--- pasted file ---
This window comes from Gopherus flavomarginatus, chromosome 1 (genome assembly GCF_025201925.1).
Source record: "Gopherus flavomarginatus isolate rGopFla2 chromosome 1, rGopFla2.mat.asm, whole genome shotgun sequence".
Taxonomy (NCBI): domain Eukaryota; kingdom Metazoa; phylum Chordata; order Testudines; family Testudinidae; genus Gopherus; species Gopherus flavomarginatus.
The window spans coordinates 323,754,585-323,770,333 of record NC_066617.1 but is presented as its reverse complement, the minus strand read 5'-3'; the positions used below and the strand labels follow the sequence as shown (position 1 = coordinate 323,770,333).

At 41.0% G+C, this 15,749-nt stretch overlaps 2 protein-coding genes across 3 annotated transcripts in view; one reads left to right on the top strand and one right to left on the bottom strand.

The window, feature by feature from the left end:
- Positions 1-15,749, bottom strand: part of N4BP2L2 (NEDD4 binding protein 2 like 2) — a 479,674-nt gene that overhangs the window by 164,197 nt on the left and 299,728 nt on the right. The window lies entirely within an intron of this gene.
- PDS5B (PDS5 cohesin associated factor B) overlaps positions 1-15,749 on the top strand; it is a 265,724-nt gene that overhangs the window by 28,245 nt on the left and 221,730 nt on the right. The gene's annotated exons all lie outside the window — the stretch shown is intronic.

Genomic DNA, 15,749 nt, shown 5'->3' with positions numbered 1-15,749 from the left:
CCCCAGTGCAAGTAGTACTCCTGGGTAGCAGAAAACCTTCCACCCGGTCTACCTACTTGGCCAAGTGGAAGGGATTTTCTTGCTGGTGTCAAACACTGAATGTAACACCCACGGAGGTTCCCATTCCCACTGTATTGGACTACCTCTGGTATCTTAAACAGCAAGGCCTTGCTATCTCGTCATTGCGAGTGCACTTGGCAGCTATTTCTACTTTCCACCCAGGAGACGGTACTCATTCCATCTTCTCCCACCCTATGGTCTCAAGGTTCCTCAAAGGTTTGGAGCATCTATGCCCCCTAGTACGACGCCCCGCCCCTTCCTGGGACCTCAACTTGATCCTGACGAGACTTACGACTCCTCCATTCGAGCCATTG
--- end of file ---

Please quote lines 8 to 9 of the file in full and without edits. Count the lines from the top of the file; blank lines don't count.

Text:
- PDS5B (PDS5 cohesin associated factor B) overlaps positions 1-15,749 on the top strand; it is a 265,724-nt gene that overhangs the window by 28,245 nt on the left and 221,730 nt on the right. The gene's annotated exons all lie outside the window — the stretch shown is intronic.

Genomic DNA, 15,749 nt, shown 5'->3' with positions numbered 1-15,749 from the left: